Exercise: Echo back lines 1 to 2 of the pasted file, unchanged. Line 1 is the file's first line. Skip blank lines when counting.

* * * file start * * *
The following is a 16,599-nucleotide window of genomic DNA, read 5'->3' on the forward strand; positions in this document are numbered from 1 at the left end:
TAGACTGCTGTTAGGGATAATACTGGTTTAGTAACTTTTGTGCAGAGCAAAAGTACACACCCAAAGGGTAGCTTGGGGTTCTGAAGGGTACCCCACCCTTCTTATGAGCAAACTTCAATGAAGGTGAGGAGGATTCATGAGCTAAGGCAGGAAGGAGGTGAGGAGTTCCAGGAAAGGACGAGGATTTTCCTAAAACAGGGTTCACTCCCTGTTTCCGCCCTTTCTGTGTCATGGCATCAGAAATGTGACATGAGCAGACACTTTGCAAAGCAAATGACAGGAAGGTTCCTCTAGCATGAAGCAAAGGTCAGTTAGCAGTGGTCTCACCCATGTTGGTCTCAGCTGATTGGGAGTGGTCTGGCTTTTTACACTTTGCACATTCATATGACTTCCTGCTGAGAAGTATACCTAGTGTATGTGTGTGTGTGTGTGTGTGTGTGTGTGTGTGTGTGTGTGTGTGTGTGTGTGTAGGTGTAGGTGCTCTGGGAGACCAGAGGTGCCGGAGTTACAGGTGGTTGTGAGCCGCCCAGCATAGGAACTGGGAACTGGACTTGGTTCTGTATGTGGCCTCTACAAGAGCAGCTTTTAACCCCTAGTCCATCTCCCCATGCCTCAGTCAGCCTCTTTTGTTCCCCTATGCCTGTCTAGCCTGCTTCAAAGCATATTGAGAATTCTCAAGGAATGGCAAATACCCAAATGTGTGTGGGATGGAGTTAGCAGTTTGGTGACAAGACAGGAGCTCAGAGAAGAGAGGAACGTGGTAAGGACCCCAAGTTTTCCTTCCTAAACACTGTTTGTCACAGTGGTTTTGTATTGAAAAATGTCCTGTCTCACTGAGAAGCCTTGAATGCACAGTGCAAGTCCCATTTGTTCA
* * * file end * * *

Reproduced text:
The following is a 16,599-nucleotide window of genomic DNA, read 5'->3' on the forward strand; positions in this document are numbered from 1 at the left end:
TAGACTGCTGTTAGGGATAATACTGGTTTAGTAACTTTTGTGCAGAGCAAAAGTACACACCCAAAGGGTAGCTTGGGGTTCTGAAGGGTACCCCACCCTTCTTATGAGCAAACTTCAATGAAGGTGAGGAGGATTCATGAGCTAAGGCAGGAAGGAGGTGAGGAGTTCCAGGAAAGGACGAGGATTTTCCTAAAACAGGGTTCACTCCCTGTTTCCGCCCTTTCTGTGTCATGGCATCAGAAATGTGACATGAGCAGACACTTTGCAAAGCAAATGACAGGAAGGTTCCTCTAGCATGAAGCAAAGGTCAGTTAGCAGTGGTCTCACCCATGTTGGTCTCAGCTGATTGGGAGTGGTCTGGCTTTTTACACTTTGCACATTCATATGACTTCCTGCTGAGAAGTATACCTAGTGTATGTGTGTGTGTGTGTGTGTGTGTGTGTGTGTGTGTGTGTGTGTGTGTGTGTGTAGGTGTAGGTGCTCTGGGAGACCAGAGGTGCCGGAGTTACAGGTGGTTGTGAGCCGCCCAGCATAGGAACTGGGAACTGGACTTGGTTCTGTATGTGGCCTCTACAAGAGCAGCTTTTAACCCCTAGTCCATCTCCCCATGCCTCAGTCAGCCTCTTTTGTTCCCCTATGCCTGTCTAGCCTGCTTCAAAGCATATTGAGAATTCTCAAGGAATGGCAAATACCCAAATGTGTGTGGGATGGAGTTAGCAGTTTGGTGACAAGACAGGAGCTCAGAGAAGAGAGGAACGTGGTAAGGACCCCAAGTTTTCCTTCCTAAACACTGTTTGTCACAGTGGTTTTGTATTGAAAAATGTCCTGTCTCACTGAGAAGCCTTGAATGCACAGTGCAAGTCCCATTTGTTCA